Whilst any context or details are omitted, achieving a universalising effect, the emotions and ideas conveyed show clearly that Keene believes this to be a plausible ‘end’ to human progression, if we continue to consent to our vices. More specific to this book’s central tenet, even if minorities were to gain equality and proceed to subjugate their former oppressors and reach their own zenith, if we are unable to tackle the causes of past and present suffering and conflict, history will inevitably repeat itself. And that is just as assured in Keene’s ‘counter history’ as it is in any version which he seeks to undermine.
Counternarratives is not merely a bid to dismantle ‘white American’ ascendancy, although it does so compellingly. It is also a convergence of many journeys: the settlers’ quest to discover a new world; the Afro-American desire for racial equality; America’s journey to where it is today; how human ideas have changed with enlightenment, and how they have not. The extent to which this comes together in 400 pages will be at the discretion of subjective verdict, but admiration for its literary flair and intellectual scope is not. Ultimately, Keene wants more than anything to impress upon us the simple fact that the status quo should never be accepted lazily. As George Santayana – Spanish philosopher and character in Keene’s ‘Persons and Places’ story – claimed, “Those who cannot remember the past are condemned to repeat it”. John Keene offers us all a legitimate reason, and perfect opportunity, to judge whether the past we are remembering is the right one.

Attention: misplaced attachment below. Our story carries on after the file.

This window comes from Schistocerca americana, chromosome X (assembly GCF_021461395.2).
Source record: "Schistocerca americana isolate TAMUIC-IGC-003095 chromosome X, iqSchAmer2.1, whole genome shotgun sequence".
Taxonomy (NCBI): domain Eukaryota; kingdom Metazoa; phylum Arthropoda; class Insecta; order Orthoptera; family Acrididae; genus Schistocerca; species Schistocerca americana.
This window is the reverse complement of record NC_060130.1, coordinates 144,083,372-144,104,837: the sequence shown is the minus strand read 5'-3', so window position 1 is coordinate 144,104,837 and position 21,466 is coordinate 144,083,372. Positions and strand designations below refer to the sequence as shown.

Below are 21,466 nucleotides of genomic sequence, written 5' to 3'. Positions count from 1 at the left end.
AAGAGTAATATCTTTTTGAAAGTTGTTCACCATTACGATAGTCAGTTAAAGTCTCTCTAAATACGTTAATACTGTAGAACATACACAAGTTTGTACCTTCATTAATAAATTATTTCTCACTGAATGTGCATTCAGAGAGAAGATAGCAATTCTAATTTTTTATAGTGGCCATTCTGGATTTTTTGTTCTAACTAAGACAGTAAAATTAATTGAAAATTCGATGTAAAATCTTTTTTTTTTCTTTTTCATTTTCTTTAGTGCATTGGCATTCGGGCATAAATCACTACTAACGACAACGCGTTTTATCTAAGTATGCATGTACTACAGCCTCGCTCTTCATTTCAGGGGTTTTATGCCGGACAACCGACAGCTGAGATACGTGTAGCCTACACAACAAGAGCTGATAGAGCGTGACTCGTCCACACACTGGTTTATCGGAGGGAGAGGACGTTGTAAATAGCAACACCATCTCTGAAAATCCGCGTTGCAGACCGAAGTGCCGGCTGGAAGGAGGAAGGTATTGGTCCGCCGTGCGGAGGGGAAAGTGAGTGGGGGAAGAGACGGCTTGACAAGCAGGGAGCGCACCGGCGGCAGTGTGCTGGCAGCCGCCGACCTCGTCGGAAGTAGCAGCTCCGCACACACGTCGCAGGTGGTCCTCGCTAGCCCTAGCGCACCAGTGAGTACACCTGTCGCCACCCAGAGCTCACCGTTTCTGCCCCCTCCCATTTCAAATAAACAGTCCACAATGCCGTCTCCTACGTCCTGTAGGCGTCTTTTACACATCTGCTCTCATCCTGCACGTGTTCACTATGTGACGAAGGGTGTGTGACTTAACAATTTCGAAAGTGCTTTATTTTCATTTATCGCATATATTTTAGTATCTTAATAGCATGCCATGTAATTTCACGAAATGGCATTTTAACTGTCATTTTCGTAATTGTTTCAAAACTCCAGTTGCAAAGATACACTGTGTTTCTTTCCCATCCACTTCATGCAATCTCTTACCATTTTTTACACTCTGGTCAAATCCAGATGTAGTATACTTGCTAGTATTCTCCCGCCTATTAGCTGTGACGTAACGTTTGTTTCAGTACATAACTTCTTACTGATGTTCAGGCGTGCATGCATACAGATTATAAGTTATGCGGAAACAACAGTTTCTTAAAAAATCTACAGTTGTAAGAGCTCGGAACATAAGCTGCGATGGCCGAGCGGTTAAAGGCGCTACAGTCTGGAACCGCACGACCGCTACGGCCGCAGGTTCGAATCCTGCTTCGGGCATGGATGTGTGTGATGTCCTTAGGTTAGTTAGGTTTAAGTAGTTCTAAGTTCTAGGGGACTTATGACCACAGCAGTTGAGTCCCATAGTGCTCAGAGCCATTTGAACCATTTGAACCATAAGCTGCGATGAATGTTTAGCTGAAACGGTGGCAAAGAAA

John R. Keene was born in St. Louis in 1965. He graduated from the St. Louis Priory School, Harvard College, and New York University, where he was a New York Times Fellow. In 1989, Mr. Keene joined the Dark Room Writers Collective, and is a Graduate Fellow of the Cave Canem Writers Workshops. He is the author of Annotations, and Counternarratives, both published by New Directions, as well as several other works, including the poetry collection Seismosis, with artist Christopher Stackhouse, and a translation of Brazilian author Hilda Hilst’s novel Letters from a Seducer. He teaches at Rutgers University-Newark.
Marcus Solarz Hendriks is a full-time tennis player. He can be found at his blog ‘Rambunctious Racquet’ – http://rambunctiousracquet.blogspot.co.uk/. He lives in Surrey, England. @hendriks_marcus
Counternarratives is published by Fitzcarraldo Editions. Author bio courtesy of the same.